DOVER, Del. - The finish of last September's NASCAR Sprint Cup race at Dover International Speedway was superb. Greg Biffle passed teammate Matt Kenseth for the lead with nine laps remaining.
The homestretch of yesterday's Autism Speaks 400 at Dover was even better. When you have three racers jockeying for the lead at about 180 mph with 10 laps to go, it's highlight-film material.
Jimmie Johnson emerged from the gripping late-race drama as the winner. Johnson, the three-time reigning Cup series champion, gained his second victory of the season and 42nd of his career. He edged Tony Stewart by 0.861 of a second.
"That's how racing's supposed to be done," Johnson said during the victory lane celebration.
"It was fun racing with Jimmie," Stewart said. "He definitely had the fastest car. He was like a freight train coming."
Stewart's runner-up finish elevated him into the Cup points lead. Jeff Gordon, the displaced leader, is now 46 points behind Stewart.
Gordon crashed during qualifying on Friday and had to start next-to-last yesterday. He finished 26th, two laps down.
Stewart becomes the first owner-driver to lead the points since the late Alan Kulwicki in 1992. Stewart, a two-time Cup titlist, is in his first year as co-owner of Stewart-Haas Racing.
On the final restart, with 27 laps remaining, Johnson was eighth following an uncharacteristic pit-stop issue. Biffle and Stewart were running one-two. Six laps later, Johnson was third. Clear the track, here comes the Johnson freight train . . .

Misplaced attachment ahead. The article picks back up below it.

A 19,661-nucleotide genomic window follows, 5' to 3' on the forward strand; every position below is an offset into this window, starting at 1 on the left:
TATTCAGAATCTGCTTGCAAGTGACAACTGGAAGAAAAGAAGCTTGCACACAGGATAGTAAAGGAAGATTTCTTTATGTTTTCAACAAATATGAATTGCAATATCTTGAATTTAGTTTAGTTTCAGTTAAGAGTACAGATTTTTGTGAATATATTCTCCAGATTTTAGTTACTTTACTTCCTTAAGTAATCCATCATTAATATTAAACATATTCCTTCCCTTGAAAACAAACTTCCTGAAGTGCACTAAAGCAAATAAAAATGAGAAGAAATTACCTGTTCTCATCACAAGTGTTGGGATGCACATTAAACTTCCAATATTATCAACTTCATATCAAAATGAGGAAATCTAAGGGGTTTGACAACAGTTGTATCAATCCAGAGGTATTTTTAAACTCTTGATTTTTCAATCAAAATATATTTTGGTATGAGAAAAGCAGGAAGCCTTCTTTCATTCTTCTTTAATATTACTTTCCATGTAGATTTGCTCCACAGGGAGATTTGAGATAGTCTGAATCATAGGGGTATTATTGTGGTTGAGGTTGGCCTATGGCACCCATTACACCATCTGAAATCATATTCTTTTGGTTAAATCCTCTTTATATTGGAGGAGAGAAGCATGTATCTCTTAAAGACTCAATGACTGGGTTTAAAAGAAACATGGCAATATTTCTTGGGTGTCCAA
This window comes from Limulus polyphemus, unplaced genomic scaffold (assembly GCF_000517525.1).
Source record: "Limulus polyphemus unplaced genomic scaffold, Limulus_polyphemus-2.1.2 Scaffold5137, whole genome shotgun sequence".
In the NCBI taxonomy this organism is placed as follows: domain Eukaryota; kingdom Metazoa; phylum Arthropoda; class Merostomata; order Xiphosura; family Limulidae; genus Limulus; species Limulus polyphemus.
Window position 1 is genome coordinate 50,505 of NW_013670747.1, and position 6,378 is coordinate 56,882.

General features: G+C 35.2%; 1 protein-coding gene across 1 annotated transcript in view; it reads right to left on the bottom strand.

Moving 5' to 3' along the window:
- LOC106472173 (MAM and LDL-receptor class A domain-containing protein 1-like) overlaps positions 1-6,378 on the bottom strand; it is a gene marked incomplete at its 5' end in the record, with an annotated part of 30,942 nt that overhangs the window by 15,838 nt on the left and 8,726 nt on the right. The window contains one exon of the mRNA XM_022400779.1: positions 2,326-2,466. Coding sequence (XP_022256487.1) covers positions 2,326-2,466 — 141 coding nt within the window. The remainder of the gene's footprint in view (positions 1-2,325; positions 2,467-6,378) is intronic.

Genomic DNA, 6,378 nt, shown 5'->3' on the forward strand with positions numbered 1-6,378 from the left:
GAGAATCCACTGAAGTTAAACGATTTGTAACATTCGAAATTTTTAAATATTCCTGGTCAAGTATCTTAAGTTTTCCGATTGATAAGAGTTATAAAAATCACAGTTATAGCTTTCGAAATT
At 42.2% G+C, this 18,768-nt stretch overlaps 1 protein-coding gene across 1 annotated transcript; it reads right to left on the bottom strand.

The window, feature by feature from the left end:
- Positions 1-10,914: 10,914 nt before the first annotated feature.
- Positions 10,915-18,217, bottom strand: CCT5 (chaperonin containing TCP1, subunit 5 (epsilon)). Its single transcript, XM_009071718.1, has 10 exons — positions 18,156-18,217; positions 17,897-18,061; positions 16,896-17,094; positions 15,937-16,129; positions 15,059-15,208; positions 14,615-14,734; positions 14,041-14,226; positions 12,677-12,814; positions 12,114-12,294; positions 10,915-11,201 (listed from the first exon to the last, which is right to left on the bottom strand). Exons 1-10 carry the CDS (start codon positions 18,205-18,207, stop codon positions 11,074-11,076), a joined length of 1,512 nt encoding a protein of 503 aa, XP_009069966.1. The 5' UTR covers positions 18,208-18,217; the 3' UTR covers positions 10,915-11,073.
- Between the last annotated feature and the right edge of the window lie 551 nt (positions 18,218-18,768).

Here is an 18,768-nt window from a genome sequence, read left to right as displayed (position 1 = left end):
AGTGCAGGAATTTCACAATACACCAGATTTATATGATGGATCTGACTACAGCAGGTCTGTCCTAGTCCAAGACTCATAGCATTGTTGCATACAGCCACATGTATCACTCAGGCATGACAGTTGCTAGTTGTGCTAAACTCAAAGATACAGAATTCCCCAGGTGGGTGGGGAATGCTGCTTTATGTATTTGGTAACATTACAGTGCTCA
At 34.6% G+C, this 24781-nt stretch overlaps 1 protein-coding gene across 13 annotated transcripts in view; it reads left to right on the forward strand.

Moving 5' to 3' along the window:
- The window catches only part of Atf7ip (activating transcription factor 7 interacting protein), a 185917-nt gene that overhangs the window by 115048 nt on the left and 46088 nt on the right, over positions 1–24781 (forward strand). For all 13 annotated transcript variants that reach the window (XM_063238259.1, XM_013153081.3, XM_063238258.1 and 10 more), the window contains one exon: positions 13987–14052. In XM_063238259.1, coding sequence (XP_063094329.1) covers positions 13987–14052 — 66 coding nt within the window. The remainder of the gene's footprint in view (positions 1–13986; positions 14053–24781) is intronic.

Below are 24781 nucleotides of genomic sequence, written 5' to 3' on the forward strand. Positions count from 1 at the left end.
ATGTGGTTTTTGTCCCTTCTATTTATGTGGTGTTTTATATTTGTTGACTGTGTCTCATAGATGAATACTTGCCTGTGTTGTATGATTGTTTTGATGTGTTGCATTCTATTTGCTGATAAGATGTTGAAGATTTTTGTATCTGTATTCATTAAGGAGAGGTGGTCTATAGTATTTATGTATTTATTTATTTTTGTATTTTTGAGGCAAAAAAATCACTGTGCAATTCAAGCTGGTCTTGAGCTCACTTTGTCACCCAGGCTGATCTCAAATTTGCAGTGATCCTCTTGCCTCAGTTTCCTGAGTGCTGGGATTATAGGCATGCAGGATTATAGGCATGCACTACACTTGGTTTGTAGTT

"Every corner, his car got bigger and bigger [in the rearview mirror]," Stewart said. "That's never a good sign from a [leading] driver's standpoint."
On lap 392 of the 400-lap race, Stewart took the lead with Johnson second. On lap 398, Johnson steered his silver-and-black No. 48 Chevrolet slightly ahead of Stewart's red No. 14 Chevy on the backstretch of the 1-mile concrete capital of Delaware oval.
As they exited Turn 4, Johnson surged into the lead. Race over.
In collecting his fourth career win at Dover, Johnson led 298 total laps as he moved to third in the points standings.
Asked what his chances of winning were after the final restart, Johnson said, "I had no idea what was going to happen, but I knew I had a great race car. There were some laps left and it was just time to go, and I got it done."
Chad Knaus, Johnson's crew chief for the three consecutive championships, wasn't sure what happened to the final pit stop. Knaus plans to study tapes of the pit stop.
"The thing I'm probably proudest of," Knaus said, "is the fact that our car actually responded to the adjustments we were making. A lot of times with the cars that we run now they don't respond."
Shortly after a certain Philadelphia auto racing writer scribbled "no major wrecks" in his notebook late in the race, David Stremme crashed on lap 371, creating the race's 10th and final caution.
Stremme's Dodge appeared to be tapped by Mark Martin's Chevy just out of Turn 4. The rear of Stremme's car smacked the pit road wall, then the car slid up the track and hit the outer wall on the driver's side. Only some masterful driving by pole-sitter David Reutimann avoided a dangerous head-on collision.
A big "atta boy" to Reutimann. *
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